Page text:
Dianne Yudelson, a PWP member, came to my attention through a variety of Call for Entries that I’ve entered. When looking at the winners it seems like I always see her name. I began looking at her work more closely and the more I looked, the more questions I had. I emailed her to see if she would be interested in an interview and I found her views, and life path refreshing and inspirational.
Dianne started her creative road very early in life. Right out of high school she studied musical theater performance. In her theater pursuits, however she discovered that the actual pursuit of that kind of work involves late nights on a regular basis and she is a morning person. She decided to go back to school for a different kind of career. She began studies to earn her PhD in Cognitive Developmental Psychology, but she said “life had a way of changing that.” She left school to care for a family member and then stayed out to devote her time to her children.
She never went back to the program but did go back to her art. From a young age she wanted to be an artist, although always felt boxed in by how others defined art. She remember one time in school there was an assignment to draw something abstract. She draw the body of an owl with the head of a tiger. Her teacher criticized the work saying that it was supposed to be something unrecognizable. These constraints, along with a desire to pigeon-hole her into a particular style never sat right with her. This felt to her like they were trying to box her in. “They want you to have a focus and be good at one thing but my mind is a whirl at all times.”
Fifteen years after her first child, she began to explore art again for her own personal fulfillment. Her son was diagnosed with double scoliosis when he was 10 years old and had to be braced for 22 hours a day for 7 years. This was a difficult time and Dianne needed to do something that made her happy and re-found her art. She wanted to paint but didn’t have the room. Instead she picked up a camera. “I loved it and realized it was just as a viable medium as painting or drawing. I find its more personable, and I’m more involved in the world as opposed to when I paint or draw.”
This involvement has led to some interesting projects. She shoots often and when something sparks her interest she will delve deeper. One example is her latest series called Under the Surface. Last year she brought her camera to one of her son’s swimming lessons. She had told him earlier of her love of being in the water and the power of looking out from underneath. He did that at the lesson and she was drawn to how it looked, took some photos and loved them. She now sets them up for that purpose. Her favorite in this series is called Under The Surface 12. The model for this shot is her husband and he is wearing the tie that he wore on the night they were engaged. These shots are more difficult to do then they look. People are doing something that isn’t natural in an unpredictable and uncomfortable place. For example, in the shoot with her husband she had to pin down the tie so it wouldn’t float up. In others she has to ask people to try things many times with open their eyes and keeping the water out of their nose if possible. She continues to work on this and has won contest with it.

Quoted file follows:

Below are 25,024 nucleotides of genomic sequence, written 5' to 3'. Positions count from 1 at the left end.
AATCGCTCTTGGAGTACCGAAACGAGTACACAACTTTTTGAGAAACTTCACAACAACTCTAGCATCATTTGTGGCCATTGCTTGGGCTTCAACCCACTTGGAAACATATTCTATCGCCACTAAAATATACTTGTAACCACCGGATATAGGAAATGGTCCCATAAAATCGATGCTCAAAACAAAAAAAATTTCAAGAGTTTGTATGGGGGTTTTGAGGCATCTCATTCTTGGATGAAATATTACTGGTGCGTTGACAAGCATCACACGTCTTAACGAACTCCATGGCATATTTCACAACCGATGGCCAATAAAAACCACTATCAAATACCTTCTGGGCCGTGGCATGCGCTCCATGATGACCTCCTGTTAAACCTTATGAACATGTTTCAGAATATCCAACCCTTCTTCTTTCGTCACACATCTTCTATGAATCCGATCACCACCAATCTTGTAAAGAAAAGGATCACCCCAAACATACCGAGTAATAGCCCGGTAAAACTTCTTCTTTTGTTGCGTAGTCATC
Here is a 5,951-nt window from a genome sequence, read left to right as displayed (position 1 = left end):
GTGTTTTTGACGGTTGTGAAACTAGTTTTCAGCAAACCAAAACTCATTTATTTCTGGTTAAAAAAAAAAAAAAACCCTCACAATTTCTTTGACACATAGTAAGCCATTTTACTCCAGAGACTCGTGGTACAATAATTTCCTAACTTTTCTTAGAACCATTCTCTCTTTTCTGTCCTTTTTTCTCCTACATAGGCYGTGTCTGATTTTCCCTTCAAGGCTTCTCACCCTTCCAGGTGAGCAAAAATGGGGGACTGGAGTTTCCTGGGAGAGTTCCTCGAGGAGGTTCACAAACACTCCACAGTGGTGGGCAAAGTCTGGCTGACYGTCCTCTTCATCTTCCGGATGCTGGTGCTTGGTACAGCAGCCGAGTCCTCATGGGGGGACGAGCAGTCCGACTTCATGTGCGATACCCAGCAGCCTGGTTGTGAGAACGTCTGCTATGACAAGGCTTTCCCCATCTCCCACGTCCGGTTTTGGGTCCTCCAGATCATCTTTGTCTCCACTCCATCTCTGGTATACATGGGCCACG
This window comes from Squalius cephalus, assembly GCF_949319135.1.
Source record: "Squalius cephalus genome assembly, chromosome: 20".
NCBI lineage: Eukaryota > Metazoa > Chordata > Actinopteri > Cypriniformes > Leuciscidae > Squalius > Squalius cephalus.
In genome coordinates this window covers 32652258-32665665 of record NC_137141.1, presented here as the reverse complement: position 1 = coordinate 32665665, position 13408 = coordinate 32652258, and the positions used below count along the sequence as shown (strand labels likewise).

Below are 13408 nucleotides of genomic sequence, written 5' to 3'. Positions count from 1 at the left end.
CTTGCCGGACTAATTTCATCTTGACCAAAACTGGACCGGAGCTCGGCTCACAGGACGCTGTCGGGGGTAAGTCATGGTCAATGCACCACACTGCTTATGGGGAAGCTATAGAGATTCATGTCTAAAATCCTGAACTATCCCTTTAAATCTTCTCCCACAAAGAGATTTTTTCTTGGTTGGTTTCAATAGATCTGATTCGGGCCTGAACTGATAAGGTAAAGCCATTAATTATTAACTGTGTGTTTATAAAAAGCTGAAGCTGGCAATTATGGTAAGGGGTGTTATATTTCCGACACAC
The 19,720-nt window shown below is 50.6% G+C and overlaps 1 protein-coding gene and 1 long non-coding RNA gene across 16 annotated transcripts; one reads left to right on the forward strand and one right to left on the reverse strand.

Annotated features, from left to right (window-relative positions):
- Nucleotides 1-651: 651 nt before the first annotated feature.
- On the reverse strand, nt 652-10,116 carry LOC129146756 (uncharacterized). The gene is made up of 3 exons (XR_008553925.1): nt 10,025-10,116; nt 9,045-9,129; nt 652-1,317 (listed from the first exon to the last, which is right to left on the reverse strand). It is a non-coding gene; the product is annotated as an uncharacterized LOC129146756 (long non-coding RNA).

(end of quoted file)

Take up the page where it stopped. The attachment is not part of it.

She began entering contests after seeing an ad for one in the Rangefinder magazine. She noted that they were looking for amateur entries in addition to professional ones and she said “I thought ‘I have some pictures’” and entered one in the contest. She doesn’t shoot specifically for contests, instead she only chooses contests that she feels interested in and that her work would fit into. Although she does sell prints, and wins a lot of contests, it is not enough to support a family. She feels she is on the precipice now to make that happen.
In the meantime, she is happy doing the work. She also gets involved in her community locally by teaching photography to a teen group through the California 4H club. She has helped the PWP community with her volunteer work on our “A Fly On The Wall” exhibition. Working remotely from San Francisco she created the concept, help juror the show, organized out of town entries, and helped edit the book.
The question she gets the most is to give one piece of advice for an aspiring photographer. Her answer is get yourself a harsh critic who knows something about art. She said “don’t take offense. Even if you don’t agree with them, you can learn from them.” She recommends taking their comments into consideration and make adjustments. She compared it to the way you don’t see typos when you proofread your own writing “because you know what you meant to say.” And, she adds, “you will learn to talk about your images.”
In answer to the constraints of that the art world places on trying to define an artist’s style, Dianne has come up with an answer called the New Eclecticism Photography. You can learn more about that, and her work on her website: www.dianneyudelson.com.
-by Fredda Gordon